How can Georgia keep its best and brightest from going abroad in search of work?

14 Jun, 2013


by Magda Magradze, Academic Fellowship Program Caucasus Region Manager, Open Society Foundations

The Academic Fellowship Program (AFP) aims at combating and reversing brain drain from academia and supporting higher education reform in the 17 countries where it operates.  Georgia, like other developing countries, needs scholars and professionals to facilitate and expedite the process of social and economic development.

The activities carried out by the Academic Fellowship Program have contributed to the ongoing education reform by changing the higher education environment, building open societies and promoting democratic values. 

The Academic Fellowship Program, established in 2004, seeks to achieve lasting higher education reform by assisting progressive university departments and by financially supporting promising scholars who teach at these departments after they have returned from abroad with a competitive postgraduate degree.

Recognizing that scholars and universities play a fundamental role in strengthening civil society, AFP, a program of the Foundation, focuses on higher education reforms that will bolster open, democratic societies.

  The Program has funded fellowships and helped professional development of about 100 Returning Scholars in Georgia. It has contributed to curriculum reform and development in nine departments at three Georgian universities. These efforts have involved international scholars, departmental development funds, travel grants, conferences and meetings of scholars, professional development fund, an academic webfolio project (, PhD schemes for returning scholars, and other opportunities.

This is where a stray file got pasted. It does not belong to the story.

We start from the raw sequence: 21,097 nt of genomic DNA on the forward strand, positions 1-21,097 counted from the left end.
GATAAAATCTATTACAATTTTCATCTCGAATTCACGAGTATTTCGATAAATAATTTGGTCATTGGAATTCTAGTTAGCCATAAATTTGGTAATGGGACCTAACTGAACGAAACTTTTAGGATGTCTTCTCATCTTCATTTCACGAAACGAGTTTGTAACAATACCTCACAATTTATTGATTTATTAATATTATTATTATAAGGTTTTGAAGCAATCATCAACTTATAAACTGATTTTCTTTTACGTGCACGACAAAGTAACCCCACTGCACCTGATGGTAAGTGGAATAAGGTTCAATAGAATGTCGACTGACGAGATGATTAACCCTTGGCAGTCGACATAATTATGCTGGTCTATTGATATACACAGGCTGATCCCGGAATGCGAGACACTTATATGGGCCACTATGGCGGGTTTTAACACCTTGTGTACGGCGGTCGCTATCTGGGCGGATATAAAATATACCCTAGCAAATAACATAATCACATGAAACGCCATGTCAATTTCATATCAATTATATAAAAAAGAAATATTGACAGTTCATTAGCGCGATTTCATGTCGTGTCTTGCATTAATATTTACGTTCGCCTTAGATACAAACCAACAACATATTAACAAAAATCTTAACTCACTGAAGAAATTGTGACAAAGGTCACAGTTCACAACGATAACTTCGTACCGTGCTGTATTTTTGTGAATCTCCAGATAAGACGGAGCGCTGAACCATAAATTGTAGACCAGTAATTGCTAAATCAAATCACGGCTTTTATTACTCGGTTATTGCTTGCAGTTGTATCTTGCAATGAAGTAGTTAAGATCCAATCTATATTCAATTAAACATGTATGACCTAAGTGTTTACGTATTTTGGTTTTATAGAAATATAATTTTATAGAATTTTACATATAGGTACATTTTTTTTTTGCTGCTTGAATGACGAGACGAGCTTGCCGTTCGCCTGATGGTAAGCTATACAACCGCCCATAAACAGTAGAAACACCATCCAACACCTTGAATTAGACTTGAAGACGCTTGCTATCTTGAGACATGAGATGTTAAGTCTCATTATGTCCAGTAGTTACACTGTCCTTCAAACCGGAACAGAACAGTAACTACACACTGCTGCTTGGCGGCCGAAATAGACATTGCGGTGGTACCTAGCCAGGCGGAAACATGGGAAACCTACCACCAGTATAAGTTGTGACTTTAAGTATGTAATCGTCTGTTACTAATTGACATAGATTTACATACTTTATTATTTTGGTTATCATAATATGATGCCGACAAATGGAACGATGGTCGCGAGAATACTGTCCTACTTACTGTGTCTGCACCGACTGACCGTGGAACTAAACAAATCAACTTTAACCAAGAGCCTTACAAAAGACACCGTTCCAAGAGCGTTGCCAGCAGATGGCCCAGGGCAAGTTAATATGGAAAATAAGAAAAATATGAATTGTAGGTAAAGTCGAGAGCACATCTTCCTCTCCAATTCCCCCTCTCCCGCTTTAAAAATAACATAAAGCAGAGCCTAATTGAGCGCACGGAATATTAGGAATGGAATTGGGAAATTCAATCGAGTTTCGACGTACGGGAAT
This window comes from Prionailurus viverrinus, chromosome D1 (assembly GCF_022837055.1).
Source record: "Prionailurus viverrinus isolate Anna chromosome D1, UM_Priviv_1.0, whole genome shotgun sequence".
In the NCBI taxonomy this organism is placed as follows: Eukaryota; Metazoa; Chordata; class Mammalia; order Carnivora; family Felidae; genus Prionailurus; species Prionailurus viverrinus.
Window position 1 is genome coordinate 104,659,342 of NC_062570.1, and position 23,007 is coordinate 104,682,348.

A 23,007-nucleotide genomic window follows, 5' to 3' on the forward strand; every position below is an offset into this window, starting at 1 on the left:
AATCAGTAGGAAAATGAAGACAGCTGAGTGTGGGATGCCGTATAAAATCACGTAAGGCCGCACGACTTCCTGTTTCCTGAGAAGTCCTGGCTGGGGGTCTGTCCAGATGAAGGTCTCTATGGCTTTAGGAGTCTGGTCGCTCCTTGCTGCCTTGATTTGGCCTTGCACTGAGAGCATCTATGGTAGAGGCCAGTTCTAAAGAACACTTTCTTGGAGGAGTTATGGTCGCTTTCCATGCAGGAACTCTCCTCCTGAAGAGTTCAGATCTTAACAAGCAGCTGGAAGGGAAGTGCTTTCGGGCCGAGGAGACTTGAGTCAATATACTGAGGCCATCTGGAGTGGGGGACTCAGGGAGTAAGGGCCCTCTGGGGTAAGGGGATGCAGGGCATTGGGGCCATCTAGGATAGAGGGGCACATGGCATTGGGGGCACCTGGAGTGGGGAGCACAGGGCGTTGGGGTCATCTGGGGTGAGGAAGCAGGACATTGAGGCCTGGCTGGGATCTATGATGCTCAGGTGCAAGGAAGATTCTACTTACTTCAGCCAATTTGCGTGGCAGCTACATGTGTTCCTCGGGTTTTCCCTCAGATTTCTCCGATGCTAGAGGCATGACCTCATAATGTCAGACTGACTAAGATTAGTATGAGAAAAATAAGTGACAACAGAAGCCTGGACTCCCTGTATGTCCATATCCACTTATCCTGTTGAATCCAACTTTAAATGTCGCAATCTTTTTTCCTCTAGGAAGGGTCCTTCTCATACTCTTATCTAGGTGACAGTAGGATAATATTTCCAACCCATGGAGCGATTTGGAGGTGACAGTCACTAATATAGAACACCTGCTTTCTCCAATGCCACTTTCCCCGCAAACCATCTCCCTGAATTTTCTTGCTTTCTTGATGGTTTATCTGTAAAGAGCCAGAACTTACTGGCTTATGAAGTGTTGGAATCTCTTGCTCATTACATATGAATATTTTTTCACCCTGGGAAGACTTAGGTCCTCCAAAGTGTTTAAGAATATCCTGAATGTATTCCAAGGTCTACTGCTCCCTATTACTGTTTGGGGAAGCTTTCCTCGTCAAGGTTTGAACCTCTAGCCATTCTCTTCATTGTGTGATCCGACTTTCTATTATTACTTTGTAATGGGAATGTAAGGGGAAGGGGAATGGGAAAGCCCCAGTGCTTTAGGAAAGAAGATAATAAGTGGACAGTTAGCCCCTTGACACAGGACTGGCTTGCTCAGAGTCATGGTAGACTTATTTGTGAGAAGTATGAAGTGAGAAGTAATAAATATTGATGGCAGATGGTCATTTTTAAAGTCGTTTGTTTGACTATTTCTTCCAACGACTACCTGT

The AFP returning scholars have influenced important changes in Georgia.  The program has helped establish new curricula and academic disciplines in Georgia, such as gender studies, public health, modern and medieval studies, and social work.  Major changes took place in the undergraduate and graduate curricula of international relations program at the Tbilisi State University, while curriculum reform at the Faculty of Law of the Tbilisi State University resulted in better-structured programs. 

During the 2012-2013 academic year, the AFP is collaborating with 38 returning scholars and eight partner departments at the three largest public universities in Tbilisi (Tbilisi State University, Tbilisi State Medical University, and Ilia State University).  The main aim of the program this year is to help its partner departments develop graduate studies, integrate research into teaching, and improve the quality of education

AFP returning and international scholars have helped launch new doctoral programs in international relations and gender studies at the Tbilisi State University.  The returning scholars are serving as experts for governmental, non-governmental, and international organizations thus contributing to the development of civil society (Irakli Kobakhidze, Sergi Kapanadze, Giorgi Kamkamidze, Maia Butsashvili, Giga Zedania, Tamar Tsopurashvili, and many more). 

The program’s major goal of keeping the best and brightest in Georgia and in academia has been successful. The program has popularized the notion that serving in higher education is a prestigious and important activity which is evidenced by the fact that most returning scholars in Georgia continue to work in academia.   Previously, the majority of Western-educated Georgians found jobs in the private and public sector and international organizations. 

Tbilisi State University, the first university in the South Caucasus, is a good example of what can be achieved if brain drain is reversed. The university was founded in 1918 by Georgian scholars who returned from abroad for that purpose. That initiative resulted in the establishment of numerous universally recognized scientific schools in Georgia.

We hope that the activities of the Academic Fellowship Program will continue to bolster education reform by creating clusters of excellence in Georgia’s higher education institutions. 


AFP has supported 557 scholars and 86 academic departments since its inception. 

These departments are at the following large state universities in Georgia – Tbilisi State University, Ilia State University, and Tbilisi State Medical University. 

According to a self-study and evaluation carried out in 2011 and 2012.